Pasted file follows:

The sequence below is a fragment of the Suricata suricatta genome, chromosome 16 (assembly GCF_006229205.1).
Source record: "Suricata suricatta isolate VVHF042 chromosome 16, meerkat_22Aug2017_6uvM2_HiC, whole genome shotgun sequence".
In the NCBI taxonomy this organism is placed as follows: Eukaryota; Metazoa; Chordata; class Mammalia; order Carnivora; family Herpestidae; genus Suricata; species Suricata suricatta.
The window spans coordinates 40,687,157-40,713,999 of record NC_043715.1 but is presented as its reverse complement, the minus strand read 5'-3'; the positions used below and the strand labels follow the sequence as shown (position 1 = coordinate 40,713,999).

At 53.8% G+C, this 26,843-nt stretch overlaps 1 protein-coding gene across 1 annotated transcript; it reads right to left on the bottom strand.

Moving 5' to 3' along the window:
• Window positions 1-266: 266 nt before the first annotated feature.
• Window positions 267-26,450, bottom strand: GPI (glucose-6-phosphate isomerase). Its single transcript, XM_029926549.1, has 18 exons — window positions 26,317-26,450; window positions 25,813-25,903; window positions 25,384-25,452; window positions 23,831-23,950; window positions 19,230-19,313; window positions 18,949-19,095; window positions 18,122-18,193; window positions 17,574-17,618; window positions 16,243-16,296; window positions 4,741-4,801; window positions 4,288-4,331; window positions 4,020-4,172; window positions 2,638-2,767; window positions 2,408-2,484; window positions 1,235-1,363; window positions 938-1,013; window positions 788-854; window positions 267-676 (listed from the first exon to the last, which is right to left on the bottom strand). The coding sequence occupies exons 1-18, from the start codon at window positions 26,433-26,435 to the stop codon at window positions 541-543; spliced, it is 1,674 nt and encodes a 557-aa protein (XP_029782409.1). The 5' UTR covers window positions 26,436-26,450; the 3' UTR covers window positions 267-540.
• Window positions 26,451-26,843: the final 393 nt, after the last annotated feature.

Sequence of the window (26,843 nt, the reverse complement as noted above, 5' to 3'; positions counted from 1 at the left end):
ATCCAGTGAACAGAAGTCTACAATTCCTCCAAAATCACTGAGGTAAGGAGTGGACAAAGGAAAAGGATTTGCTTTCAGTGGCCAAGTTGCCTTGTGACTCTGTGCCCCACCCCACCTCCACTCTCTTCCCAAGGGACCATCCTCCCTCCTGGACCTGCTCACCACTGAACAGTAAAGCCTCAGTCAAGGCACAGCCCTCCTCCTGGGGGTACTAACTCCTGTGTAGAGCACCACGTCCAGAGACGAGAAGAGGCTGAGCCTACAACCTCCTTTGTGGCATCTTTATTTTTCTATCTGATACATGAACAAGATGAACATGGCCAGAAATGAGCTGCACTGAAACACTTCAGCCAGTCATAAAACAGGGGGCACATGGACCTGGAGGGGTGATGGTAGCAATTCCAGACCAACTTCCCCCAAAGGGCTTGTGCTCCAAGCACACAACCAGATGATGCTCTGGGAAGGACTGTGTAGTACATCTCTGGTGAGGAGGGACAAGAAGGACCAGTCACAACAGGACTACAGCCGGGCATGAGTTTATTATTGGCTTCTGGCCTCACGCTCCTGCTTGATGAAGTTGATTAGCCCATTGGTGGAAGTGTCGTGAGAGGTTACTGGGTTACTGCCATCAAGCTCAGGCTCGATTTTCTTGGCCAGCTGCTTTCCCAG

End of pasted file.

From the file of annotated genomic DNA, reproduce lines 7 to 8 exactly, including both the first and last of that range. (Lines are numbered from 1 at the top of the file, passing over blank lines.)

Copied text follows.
• Window positions 1-266: 266 nt before the first annotated feature.
• Window positions 267-26,450, bottom strand: GPI (glucose-6-phosphate isomerase). Its single transcript, XM_029926549.1, has 18 exons — window positions 26,317-26,450; window positions 25,813-25,903; window positions 25,384-25,452; window positions 23,831-23,950; window positions 19,230-19,313; window positions 18,949-19,095; window positions 18,122-18,193; window positions 17,574-17,618; window positions 16,243-16,296; window positions 4,741-4,801; window positions 4,288-4,331; window positions 4,020-4,172; window positions 2,638-2,767; window positions 2,408-2,484; window positions 1,235-1,363; window positions 938-1,013; window positions 788-854; window positions 267-676 (listed from the first exon to the last, which is right to left on the bottom strand). The coding sequence occupies exons 1-18, from the start codon at window positions 26,433-26,435 to the stop codon at window positions 541-543; spliced, it is 1,674 nt and encodes a 557-aa protein (XP_029782409.1). The 5' UTR covers window positions 26,436-26,450; the 3' UTR covers window positions 267-540.